One of the most common questions we receive revolves around Social Security, usually with the focus being on “when” you should take it.

Deciding when to claim Social Security can greatly affect the amount of benefit you receive in retirement. While there’s no universal “perfect age” for everyone to start, your choice should reflect your individual circumstances.

So, why does Social Security exist? It was designed to provide retirement income for American workers, and operates on a contribution system. You contribute a portion of your income during your working years, earning credits toward eligibility. The full retirement age is currently between 66 and 67, depending on your birth year. You can claim benefits earlier or later, but this affects the amount you receive.

To simplify, claiming before full retirement age results in reduced monthly payments, while delaying increases your benefit.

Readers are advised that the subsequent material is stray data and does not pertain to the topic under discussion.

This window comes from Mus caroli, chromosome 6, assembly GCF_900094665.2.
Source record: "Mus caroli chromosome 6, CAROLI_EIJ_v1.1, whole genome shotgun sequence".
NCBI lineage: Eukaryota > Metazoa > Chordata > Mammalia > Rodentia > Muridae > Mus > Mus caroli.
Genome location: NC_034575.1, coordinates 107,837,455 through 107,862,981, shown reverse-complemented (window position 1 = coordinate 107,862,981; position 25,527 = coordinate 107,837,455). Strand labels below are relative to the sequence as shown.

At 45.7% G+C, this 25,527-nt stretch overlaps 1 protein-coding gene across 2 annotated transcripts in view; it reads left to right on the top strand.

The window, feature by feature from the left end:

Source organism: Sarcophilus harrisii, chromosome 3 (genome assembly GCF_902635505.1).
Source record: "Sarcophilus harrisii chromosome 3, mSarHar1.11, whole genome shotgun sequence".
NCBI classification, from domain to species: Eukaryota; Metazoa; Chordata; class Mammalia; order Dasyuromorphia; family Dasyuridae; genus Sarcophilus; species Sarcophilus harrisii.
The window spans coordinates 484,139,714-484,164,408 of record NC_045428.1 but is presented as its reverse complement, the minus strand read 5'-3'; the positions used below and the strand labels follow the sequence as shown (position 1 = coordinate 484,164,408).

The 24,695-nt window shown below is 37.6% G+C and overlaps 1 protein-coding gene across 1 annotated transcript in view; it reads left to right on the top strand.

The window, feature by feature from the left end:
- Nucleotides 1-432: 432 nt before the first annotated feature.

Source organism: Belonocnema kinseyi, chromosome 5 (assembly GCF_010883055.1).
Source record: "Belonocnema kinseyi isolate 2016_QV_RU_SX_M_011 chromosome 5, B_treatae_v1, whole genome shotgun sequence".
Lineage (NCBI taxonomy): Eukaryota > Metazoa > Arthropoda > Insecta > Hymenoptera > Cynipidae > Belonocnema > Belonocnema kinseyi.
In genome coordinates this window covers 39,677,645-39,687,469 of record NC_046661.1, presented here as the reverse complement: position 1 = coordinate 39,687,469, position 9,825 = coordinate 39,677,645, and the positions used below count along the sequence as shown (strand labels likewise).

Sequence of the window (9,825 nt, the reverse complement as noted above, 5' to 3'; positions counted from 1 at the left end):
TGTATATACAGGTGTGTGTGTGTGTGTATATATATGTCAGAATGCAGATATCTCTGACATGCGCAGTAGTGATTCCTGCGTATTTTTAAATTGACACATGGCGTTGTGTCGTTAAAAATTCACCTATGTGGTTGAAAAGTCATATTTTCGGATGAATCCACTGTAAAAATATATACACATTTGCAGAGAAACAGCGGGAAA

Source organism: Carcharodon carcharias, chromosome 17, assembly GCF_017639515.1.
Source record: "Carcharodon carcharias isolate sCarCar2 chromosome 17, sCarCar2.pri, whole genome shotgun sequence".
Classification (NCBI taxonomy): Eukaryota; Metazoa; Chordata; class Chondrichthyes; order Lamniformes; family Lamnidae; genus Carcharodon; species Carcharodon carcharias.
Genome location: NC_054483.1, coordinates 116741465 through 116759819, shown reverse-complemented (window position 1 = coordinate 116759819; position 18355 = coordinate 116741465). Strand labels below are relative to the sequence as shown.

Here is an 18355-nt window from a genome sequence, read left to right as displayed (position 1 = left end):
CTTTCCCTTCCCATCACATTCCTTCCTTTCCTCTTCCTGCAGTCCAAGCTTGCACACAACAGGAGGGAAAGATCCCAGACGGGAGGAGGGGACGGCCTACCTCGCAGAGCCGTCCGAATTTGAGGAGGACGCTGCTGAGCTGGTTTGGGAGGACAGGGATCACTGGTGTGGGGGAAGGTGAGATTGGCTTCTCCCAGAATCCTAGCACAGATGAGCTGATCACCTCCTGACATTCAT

However, the “right” time to claim depends on your unique situation. Factors like health, work plans, spouse’s benefits, and other retirement savings play a role.

For example claiming at 62, the earliest age, results in reduced benefits, but it may be necessary if you can’t work or have health concerns. Waiting until 67, considered full retirement age for many, offers benefits like higher payments and flexibility to continue working without reducing benefits. Delaying until 70 maximizes your benefit, ideal if you’re in good health and expect a longer life.

Also consider that deciding when to retire and when to claim Social Security are separate choices, each influenced by various factors.

Again, each plan for Social Security should be case by case.  This is where experience can help. Consulting a financial advisor can help you weigh your options and understand the implications for your unique financial situation.


Securities offered through LPL Financial, member FINRA/SIPC. Investment advice offered through Private Advisor Group, a registered investment advisor. Private Advisor Group and Ocean City Financial Group, LLC are separate entities from LPL Financial.